A full translated transcript of the interview is below.
Transcript of radio interview between Radio India host Gurpreet Singh and BC NDP MLA Jagrup Brar
Friday, August 24, 2012
Interviewer: Gurpreet Singh (GS)
Interviewee: Jagrup Brar (JB)
GS: Mr. Brar, welcome to our program.
JB: Gurpreet ji, thank you very much.
GS: So Mr. Brar, you had recently gone to Cuba on a personal trip. While there, what did you notice about the health care system and welfare system and what were your thoughts on them?
JB: Gurpreet ji, overall my trip to Cuba was very pleasant. It’s a beautiful country. We spent seven days at a resort in a city called Veradero. It’s a beautiful city. During those seven days, we visited five provinces and looked at various cities in those provinces. We visited Havana, the capital city and also did a boat cruise. We also toured a monument erected to Che Guevera, who was a very big hero during the revolution. That was in Santa Clara. Also on the other side of the Island there’s a city called (inaudible) we also visited. We saw a lot of cities and a lot of villages. All in all if I was to make a statement of what I witnessed.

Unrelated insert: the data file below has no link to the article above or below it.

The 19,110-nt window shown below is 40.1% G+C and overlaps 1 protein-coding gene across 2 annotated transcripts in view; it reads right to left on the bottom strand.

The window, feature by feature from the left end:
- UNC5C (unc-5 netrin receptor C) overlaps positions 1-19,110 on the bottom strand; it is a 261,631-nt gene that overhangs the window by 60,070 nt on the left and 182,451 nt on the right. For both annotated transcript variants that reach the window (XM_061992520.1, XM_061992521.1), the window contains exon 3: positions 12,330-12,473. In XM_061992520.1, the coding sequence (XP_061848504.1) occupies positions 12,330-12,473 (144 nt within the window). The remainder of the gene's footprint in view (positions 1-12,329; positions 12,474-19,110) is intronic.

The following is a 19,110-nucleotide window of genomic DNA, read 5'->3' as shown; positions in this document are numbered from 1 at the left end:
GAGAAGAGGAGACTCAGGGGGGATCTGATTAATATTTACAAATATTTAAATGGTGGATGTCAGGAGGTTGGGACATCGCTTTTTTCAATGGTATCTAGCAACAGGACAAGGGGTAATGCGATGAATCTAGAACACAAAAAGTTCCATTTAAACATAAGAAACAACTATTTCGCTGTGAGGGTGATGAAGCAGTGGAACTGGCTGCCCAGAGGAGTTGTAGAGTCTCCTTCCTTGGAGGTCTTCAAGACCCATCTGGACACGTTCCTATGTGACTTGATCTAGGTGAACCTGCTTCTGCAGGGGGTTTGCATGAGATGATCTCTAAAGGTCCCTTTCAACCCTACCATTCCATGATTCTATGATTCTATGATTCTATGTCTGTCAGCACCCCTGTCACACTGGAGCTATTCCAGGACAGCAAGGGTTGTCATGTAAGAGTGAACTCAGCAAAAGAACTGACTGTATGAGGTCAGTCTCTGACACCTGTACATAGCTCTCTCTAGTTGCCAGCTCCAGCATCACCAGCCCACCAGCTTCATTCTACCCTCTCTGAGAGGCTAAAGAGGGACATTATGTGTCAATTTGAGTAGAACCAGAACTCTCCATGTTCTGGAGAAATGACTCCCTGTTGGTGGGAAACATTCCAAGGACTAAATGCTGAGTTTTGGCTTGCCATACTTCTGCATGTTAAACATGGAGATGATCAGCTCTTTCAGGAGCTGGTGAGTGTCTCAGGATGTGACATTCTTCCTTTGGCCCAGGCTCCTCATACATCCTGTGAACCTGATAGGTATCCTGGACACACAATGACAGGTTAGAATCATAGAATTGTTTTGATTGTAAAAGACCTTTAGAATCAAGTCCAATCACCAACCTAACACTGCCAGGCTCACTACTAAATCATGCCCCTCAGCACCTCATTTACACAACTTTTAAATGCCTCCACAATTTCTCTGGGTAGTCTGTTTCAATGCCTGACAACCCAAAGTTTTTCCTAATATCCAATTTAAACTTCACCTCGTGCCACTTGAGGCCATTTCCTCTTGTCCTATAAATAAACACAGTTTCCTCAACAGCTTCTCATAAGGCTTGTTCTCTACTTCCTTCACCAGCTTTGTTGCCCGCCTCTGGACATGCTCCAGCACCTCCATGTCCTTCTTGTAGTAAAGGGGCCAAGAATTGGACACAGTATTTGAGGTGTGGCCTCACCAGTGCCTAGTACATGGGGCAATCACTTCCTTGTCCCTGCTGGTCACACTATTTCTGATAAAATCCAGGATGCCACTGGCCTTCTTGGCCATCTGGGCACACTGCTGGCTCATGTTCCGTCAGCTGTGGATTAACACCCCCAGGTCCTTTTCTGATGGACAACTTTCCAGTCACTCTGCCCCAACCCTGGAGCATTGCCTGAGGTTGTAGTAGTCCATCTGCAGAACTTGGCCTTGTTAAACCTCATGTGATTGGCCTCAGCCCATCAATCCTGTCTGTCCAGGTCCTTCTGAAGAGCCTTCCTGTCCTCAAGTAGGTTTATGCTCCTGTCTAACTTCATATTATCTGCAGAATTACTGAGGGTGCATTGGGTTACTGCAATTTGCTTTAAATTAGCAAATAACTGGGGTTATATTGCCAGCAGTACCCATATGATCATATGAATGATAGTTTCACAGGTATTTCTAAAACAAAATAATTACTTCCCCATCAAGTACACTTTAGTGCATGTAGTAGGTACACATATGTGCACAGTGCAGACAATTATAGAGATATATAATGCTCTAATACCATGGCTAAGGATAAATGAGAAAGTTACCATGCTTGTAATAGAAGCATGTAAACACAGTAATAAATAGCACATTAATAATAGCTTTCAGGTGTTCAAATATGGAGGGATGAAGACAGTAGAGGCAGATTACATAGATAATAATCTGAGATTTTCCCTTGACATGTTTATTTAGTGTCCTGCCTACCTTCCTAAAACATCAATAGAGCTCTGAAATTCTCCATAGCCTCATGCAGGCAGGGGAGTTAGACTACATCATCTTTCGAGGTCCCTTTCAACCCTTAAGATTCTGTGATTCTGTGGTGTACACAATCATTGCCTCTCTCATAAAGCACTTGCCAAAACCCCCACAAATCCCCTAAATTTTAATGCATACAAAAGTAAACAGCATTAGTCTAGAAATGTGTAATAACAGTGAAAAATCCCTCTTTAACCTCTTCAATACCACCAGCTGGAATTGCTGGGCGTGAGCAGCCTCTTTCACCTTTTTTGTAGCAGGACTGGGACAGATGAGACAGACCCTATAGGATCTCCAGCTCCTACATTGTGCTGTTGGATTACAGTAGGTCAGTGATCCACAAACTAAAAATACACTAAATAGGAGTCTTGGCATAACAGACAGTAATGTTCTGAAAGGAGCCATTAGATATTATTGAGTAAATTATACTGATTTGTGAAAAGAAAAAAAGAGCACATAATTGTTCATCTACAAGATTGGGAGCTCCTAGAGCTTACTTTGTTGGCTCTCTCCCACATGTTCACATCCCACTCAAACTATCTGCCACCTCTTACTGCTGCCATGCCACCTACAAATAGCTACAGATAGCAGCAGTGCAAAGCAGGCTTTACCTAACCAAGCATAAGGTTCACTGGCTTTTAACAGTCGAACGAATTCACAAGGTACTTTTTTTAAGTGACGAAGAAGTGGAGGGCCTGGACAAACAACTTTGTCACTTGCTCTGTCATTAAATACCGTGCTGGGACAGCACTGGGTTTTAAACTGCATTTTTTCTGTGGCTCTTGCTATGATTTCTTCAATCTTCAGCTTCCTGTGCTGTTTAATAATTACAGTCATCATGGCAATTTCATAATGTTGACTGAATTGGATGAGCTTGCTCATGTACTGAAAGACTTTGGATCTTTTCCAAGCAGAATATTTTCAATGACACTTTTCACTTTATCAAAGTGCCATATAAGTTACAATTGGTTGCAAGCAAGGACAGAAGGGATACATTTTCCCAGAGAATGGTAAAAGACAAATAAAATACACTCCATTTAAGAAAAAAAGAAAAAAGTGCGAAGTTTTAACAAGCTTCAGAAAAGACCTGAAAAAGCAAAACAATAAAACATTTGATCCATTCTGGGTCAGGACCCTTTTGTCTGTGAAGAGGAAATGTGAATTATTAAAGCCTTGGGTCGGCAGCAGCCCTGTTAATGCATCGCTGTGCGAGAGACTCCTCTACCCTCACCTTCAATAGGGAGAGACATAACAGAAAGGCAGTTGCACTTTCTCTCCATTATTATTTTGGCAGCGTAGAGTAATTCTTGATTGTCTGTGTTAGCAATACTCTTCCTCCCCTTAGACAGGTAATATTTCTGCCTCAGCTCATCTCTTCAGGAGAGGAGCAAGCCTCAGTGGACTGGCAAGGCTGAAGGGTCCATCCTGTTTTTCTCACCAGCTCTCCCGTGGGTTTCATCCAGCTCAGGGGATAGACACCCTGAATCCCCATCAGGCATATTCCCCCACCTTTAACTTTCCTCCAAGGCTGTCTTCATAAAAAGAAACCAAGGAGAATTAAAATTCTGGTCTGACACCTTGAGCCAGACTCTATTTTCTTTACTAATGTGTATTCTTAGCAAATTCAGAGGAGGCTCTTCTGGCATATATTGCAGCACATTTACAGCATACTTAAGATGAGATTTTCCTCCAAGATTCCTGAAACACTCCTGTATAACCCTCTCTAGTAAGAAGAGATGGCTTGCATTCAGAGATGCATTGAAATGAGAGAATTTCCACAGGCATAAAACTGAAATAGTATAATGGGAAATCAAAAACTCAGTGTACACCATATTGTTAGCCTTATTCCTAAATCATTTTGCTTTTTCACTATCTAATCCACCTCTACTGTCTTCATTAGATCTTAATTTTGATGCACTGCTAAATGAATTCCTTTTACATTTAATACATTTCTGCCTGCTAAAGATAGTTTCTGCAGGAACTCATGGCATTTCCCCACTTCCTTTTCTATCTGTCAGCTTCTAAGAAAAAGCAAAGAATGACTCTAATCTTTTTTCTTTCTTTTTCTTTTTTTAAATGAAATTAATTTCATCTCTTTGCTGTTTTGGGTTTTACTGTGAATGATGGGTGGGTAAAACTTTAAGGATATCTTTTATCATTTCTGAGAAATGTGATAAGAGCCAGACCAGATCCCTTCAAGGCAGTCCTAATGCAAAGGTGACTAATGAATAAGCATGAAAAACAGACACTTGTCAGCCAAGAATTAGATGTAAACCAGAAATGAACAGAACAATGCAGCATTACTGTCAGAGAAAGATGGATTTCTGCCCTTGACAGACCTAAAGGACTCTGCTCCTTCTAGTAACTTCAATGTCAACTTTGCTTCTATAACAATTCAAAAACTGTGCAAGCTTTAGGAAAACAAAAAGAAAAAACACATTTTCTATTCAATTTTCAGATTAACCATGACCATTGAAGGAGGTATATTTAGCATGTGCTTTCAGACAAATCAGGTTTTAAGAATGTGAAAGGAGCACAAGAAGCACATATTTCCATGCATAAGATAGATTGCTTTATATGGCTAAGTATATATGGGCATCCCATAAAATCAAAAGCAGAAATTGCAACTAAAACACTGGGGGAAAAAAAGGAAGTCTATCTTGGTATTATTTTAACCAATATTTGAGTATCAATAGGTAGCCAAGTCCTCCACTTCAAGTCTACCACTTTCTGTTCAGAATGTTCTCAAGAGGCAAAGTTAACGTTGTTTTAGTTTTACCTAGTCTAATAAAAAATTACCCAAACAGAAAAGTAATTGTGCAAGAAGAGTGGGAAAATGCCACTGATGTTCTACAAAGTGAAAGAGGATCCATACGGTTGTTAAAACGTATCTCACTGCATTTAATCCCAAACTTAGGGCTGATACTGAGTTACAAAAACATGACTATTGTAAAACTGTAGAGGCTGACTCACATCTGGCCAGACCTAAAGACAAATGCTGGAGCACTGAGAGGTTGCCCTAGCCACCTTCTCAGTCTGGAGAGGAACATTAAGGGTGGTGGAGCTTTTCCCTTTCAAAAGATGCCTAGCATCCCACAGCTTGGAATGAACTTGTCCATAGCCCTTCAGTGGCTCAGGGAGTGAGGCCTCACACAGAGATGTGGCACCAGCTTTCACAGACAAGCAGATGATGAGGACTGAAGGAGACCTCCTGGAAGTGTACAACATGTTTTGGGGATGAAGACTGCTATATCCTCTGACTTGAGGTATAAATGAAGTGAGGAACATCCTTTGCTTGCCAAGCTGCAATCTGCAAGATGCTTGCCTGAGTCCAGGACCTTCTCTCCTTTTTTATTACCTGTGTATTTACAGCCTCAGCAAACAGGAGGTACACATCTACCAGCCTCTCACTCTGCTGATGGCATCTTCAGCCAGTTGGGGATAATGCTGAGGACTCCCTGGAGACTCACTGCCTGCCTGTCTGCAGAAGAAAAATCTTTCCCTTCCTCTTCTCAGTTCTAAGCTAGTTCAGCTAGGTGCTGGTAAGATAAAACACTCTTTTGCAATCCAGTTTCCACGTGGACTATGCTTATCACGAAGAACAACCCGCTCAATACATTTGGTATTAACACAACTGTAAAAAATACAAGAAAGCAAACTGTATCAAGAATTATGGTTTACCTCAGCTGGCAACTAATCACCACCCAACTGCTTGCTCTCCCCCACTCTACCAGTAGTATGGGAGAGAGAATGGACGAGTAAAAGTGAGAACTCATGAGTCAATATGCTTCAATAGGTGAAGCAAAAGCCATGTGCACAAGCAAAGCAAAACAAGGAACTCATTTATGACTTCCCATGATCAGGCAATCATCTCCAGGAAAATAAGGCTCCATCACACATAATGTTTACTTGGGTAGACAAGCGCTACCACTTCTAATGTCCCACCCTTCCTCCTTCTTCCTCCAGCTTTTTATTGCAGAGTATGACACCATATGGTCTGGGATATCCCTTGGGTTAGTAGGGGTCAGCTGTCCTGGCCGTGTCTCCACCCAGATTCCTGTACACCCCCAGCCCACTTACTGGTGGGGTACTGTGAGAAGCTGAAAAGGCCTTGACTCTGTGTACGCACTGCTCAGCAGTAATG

Based on my observations. The gap between rich and poor is not there or very minimal. Nor is there an individual who doesn’t have a place to sleep or food to eat. Nor is there a child who goes to bed hungry.
Nor are there any extremely wealthy billionaires who don’t have an idea of how much wealth they have and have numerous boats, planes or million dollar palaces. We traveled a lot, as I mentioned and met with many individuals whom I had the opportunity to speak with. The conversations I had with these individuals, I want to share those with you.